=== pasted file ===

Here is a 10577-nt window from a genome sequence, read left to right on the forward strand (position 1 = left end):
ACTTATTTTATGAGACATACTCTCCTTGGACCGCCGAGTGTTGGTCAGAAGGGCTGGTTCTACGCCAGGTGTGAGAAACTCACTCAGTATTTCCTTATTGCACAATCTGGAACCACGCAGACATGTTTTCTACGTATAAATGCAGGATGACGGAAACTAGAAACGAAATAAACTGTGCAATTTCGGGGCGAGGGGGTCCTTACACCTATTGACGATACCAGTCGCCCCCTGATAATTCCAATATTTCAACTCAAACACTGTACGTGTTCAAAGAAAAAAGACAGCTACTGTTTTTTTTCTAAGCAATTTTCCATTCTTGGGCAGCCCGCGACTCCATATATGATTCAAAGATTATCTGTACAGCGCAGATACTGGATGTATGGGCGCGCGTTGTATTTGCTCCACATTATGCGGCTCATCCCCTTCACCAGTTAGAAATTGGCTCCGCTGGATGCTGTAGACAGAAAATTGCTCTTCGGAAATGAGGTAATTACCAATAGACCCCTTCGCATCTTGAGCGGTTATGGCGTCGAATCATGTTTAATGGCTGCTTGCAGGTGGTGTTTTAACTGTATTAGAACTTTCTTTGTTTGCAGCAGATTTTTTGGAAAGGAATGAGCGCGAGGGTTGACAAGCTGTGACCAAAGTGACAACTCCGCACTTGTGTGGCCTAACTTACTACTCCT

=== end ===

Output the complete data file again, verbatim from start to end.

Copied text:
Here is a 10577-nt window from a genome sequence, read left to right on the forward strand (position 1 = left end):
ACTTATTTTATGAGACATACTCTCCTTGGACCGCCGAGTGTTGGTCAGAAGGGCTGGTTCTACGCCAGGTGTGAGAAACTCACTCAGTATTTCCTTATTGCACAATCTGGAACCACGCAGACATGTTTTCTACGTATAAATGCAGGATGACGGAAACTAGAAACGAAATAAACTGTGCAATTTCGGGGCGAGGGGGTCCTTACACCTATTGACGATACCAGTCGCCCCCTGATAATTCCAATATTTCAACTCAAACACTGTACGTGTTCAAAGAAAAAAGACAGCTACTGTTTTTTTTCTAAGCAATTTTCCATTCTTGGGCAGCCCGCGACTCCATATATGATTCAAAGATTATCTGTACAGCGCAGATACTGGATGTATGGGCGCGCGTTGTATTTGCTCCACATTATGCGGCTCATCCCCTTCACCAGTTAGAAATTGGCTCCGCTGGATGCTGTAGACAGAAAATTGCTCTTCGGAAATGAGGTAATTACCAATAGACCCCTTCGCATCTTGAGCGGTTATGGCGTCGAATCATGTTTAATGGCTGCTTGCAGGTGGTGTTTTAACTGTATTAGAACTTTCTTTGTTTGCAGCAGATTTTTTGGAAAGGAATGAGCGCGAGGGTTGACAAGCTGTGACCAAAGTGACAACTCCGCACTTGTGTGGCCTAACTTACTACTCCT